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A Ruling Against Google in Gonzalez Could Create a “World of Lawsuits” and “Economic Dislocation”

It seemed every sector of the U.S. economy watched with bated breath as the U.S. Supreme Court heard oral argument in Gonzalez v. Google on February 21. Gonzalez challenges the longstanding case law interpretation of Section 230 as immunizing both digital service providers and their users against lawsuits based on content created by other users. Section 230 has been described as the law that “created the internet” and is widely recognized as the foundation for the entire digital economy. Without the longstanding interpretation of Section 230 as providing broad protections to digital intermediaries and their users, the $3.7 trillion digital economy built on user interactions with an enormous variety of content, most of which is created by other users, could not continue to exist. 

During oral argument, Chief Justice Roberts noted that there are “hundreds of millions, billions of responses to inquiries on the internet every day” and “every one of these would be a possibility of a lawsuit” (Roberts, C.J., p. 78). This is, if anything, an undercount by orders of magnitude, as numerous digital intermediaries each have many billions of user posts, inquiries, engagements, or interactions per day. For example, one recent report found that there are about 500 million tweets each day on Twitter alone, and another recent report found that the average tweet gets almost 2,000 engagements. This suggests that there could be up to almost one trillion user actions per day for just a single digital intermediary. That’s up to one trillion user actions that could potentially lead to litigation against a single digital intermediary, other users, or both under an adverse Gonzalez ruling.

In short: a ruling against Google in Gonzalez would create unprecedented economic distortions, and destroy the tools used by the vast majority of Americans to speak and express themselves online.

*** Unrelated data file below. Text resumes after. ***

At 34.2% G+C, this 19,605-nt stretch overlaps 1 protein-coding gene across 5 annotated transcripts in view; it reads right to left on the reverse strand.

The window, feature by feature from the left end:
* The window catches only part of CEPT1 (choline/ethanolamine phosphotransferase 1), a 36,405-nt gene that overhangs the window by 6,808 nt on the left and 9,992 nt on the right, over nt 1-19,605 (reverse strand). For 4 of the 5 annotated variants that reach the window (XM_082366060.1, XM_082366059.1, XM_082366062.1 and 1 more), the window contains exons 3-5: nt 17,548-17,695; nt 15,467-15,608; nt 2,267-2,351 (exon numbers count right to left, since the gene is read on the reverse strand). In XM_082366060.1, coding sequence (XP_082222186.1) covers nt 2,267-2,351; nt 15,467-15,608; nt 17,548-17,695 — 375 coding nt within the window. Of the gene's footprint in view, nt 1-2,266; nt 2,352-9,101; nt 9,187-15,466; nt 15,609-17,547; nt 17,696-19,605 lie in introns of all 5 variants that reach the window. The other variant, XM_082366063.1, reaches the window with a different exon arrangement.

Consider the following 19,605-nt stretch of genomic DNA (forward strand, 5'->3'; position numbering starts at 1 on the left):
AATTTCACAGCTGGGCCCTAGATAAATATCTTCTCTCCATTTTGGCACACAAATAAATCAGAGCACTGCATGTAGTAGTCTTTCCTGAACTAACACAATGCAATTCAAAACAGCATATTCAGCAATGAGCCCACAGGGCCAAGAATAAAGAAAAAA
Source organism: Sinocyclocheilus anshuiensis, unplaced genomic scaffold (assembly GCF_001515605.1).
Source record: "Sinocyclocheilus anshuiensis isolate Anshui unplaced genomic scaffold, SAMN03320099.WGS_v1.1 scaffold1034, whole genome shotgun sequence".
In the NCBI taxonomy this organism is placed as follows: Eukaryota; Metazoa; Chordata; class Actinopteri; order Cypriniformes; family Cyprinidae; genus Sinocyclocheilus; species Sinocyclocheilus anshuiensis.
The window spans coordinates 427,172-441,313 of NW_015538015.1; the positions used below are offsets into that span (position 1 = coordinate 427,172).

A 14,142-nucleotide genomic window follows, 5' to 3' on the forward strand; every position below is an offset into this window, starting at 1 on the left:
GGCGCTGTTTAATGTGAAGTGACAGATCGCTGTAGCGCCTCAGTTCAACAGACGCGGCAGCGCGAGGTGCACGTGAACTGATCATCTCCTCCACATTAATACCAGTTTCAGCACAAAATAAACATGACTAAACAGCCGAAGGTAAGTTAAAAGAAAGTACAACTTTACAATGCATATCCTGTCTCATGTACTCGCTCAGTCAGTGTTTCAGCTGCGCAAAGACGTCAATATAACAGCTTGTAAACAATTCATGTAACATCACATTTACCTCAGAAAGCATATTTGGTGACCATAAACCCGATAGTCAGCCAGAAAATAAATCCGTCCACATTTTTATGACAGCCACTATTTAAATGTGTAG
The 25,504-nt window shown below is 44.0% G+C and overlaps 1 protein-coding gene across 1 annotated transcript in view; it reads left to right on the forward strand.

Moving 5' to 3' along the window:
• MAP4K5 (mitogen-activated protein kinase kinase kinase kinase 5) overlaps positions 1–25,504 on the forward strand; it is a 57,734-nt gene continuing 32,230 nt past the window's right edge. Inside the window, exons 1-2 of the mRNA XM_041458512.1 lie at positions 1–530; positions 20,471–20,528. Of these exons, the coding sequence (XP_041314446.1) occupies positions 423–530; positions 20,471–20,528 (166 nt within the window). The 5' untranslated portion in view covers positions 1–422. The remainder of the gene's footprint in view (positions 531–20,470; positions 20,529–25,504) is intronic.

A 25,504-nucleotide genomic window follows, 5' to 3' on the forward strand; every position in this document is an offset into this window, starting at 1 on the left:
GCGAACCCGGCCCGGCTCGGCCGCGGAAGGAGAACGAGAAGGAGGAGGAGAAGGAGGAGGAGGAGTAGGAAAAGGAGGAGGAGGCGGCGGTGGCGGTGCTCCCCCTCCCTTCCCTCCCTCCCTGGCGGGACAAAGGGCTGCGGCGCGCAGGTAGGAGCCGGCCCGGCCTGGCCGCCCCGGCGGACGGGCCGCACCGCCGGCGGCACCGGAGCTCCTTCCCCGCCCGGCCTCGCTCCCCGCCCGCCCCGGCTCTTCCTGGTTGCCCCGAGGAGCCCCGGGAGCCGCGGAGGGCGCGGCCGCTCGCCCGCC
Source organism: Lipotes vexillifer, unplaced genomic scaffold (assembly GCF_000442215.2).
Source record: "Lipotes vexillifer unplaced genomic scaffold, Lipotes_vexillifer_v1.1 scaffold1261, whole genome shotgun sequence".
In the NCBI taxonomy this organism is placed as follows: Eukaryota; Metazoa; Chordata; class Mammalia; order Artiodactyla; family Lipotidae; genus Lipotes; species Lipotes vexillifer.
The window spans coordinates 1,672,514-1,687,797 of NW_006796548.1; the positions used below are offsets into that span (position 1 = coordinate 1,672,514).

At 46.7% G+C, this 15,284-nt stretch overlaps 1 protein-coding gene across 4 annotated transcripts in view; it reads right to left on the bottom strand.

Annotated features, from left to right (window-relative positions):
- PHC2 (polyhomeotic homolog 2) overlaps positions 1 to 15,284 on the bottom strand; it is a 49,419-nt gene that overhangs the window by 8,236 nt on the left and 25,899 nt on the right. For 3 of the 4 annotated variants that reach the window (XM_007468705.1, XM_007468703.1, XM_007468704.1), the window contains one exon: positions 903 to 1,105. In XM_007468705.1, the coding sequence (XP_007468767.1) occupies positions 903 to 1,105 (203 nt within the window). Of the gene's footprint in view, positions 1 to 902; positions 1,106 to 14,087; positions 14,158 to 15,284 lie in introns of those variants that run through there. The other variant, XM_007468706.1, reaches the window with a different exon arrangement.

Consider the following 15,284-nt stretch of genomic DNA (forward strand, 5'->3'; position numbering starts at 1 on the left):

Section 230 Is the Foundation of the Digital Economy

Section 230 became law in 1996, including 26 words that would transform the internet: “No provider or user of an interactive computer service shall be treated as the publisher or speaker of any information provided by another information content provider.” Case law quickly coalesced around the application of these statutory standards, granting legal protection to digital intermediaries that displayed third-party content found objectionable by others, and protecting users of those intermediaries from liability for content posted by other users. Enormous investments were made for decades by all sectors of the economy relying on that understanding. 

The rational reliance of digital intermediaries, business users, and end users on Section 230 over the following decades allowed for the creation of the modern digital economy built on user interaction with content created by other users. The Bureau of Economic Analysis of the United States Department of Commerce estimated the size of the digital economy at “$3.70 trillion of gross output, $2.41 trillion of value added (translating to 10.3 percent of U.S. gross domestic product (GDP)), $1.24 trillion of compensation, and 8.0 million jobs” for the year 2021.